Disability Insurance

Everything you wanted to know about Disability Insurance in Canada

Canadians plumbing mental-health lows still hesitant to seek help

Canadians plumbing mental-health lows still hesitant to seek help

Even as Canadians’ collective levels of depression decline to as low a point as they’ve ever been since the start of the pandemic, deep-seated fears are keeping them from openly talking about their struggles, according to new findings from Morneau Shepell.

In the latest edition of its monthly Mental Health Index report, the company found Canadians scoring negatively on mental health for the eleventh straight month in February.

With an index score of -11.5, last month marked a slight improvement from January’s -11.7 and matched May 2020’s record. But February’s lowest sub-score – depression, at -13.9 – was slightly lower than the previous month, and nearly identical to the record of -14.0 seen at the outset of the pandemic in April 2020.

“The extreme isolation and loneliness that we reported in recent months is having a direct impact on Canadians’ mental wellbeing, with many people feeling the same level of depression that was reported almost one year ago when it was at its lowest point,” said Stephen Liptrap, president and chief executive officer at Morneau Shepell. “Uncertainty about immunization timelines has left Canadians questioning when they will be able to return to the routines they had in place before the pandemic.”

In spite of continuing efforts to address the stigma attached to mental health issues, it’s still a taboo topic for many Canadians. Nearly half of Canadians (44%) shared a belief that they would have limited career options if their employer were to become aware that they had a mental health issue; within that group, 50% of managers expect their career would be affected should their employer become aware they had a mental health issue, in contrast to 39% of non-managers.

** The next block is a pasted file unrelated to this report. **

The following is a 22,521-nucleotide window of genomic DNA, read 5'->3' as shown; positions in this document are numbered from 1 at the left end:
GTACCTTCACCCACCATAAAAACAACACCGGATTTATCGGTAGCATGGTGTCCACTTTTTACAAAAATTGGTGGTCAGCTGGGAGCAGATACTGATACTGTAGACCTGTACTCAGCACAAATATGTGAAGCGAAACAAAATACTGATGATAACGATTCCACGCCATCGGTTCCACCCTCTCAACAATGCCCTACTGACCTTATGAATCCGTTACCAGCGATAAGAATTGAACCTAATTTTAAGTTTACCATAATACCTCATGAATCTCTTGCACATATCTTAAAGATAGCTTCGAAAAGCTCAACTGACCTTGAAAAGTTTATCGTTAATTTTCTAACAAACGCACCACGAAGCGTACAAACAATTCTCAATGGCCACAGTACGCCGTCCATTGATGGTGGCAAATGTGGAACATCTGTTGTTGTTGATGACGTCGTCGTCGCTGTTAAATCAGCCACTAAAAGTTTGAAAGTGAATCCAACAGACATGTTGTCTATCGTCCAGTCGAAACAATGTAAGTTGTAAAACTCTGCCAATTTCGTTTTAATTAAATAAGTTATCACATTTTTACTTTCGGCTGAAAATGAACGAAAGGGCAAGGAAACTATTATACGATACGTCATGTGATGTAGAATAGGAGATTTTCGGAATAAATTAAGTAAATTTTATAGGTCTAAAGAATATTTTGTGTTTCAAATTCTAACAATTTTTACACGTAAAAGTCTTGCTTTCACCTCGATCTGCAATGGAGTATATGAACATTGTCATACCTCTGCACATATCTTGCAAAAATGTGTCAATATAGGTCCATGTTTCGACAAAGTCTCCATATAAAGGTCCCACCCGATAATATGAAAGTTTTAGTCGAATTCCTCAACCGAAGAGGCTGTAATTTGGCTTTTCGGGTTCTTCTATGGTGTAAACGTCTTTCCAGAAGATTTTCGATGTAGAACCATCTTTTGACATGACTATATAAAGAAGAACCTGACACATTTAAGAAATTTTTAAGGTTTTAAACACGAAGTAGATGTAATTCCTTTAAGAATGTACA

Carving the data by age, the results showed young Canadians reporting more concern about having fewer career options after they come out with their mental health struggles. Just over half (54%) of individuals aged 20 to 29 shared that fear, compared to around two fifths (38%) of those who were 60 and above.

When broken out by age, young Canadians reported being more concerned about limited career options after revealing they are struggling with a mental health issue than older demographics (54 per cent among individuals aged 20 to 29, improving with age to 38 per cent among those 60 and above).

Even with friends, Canadians were not comfortable bringing up the topic of mental health, as 37% of respondents shared a belief they’d be treated differently if their friends were to learn they had a mental-health issue.

The survey also found that to deal with the burden of stress and pandemic uncertainty, 14% of respondents increased their consumption of alcohol in the early stages of the pandemic from March to May last year; over half of respondents (52%) said they’ve maintained the same level of alcohol consumption in recent months from October until January when compared to early in the pandemic. Another 9% said they’ve consumed more alcohol from October 2020 to January 2021 relative to what they did early in the pandemic.

The respondents who said they increased their alcohol intake early in the pandemic also self-reported mental health scores of -20.7, the lowest of all survey groups. Those who do not drink reported mental health scores of -9.9, and those who dialled down their consumption had a score of -12.8.

Read the original article at https://www.lifehealthpro.ca/rss/

Ontarians' mental health spiralling amid COVID-19 crisis

Ontarians' mental health spiralling amid COVID-19 crisis

The COVID-19 pandemic has put enormous psychological strain on Canadians, and it’s pushing Ontarians to their mental breaking point as well.

According to the latest Pollara polling data commissioned by the Canadian Mental Health Association (CMHA) Ontario Division, just a third (35%) of roughly 1,000 Ontarians surveyed rated their current state ‘very good’ or ‘excellent’ in terms of mental health, a substantial decrease from the 52% reading from the first poll conducted last May.

Contributing to Ontarians’ dire psychological straits is a troubling pattern of loneliness, with more than half (57%) saying they’ve gotten lonelier since the pandemic began. Nearly half (47%) wished they had someone to talk to, and over a third (36%) said they were often, very often, or almost always lonely.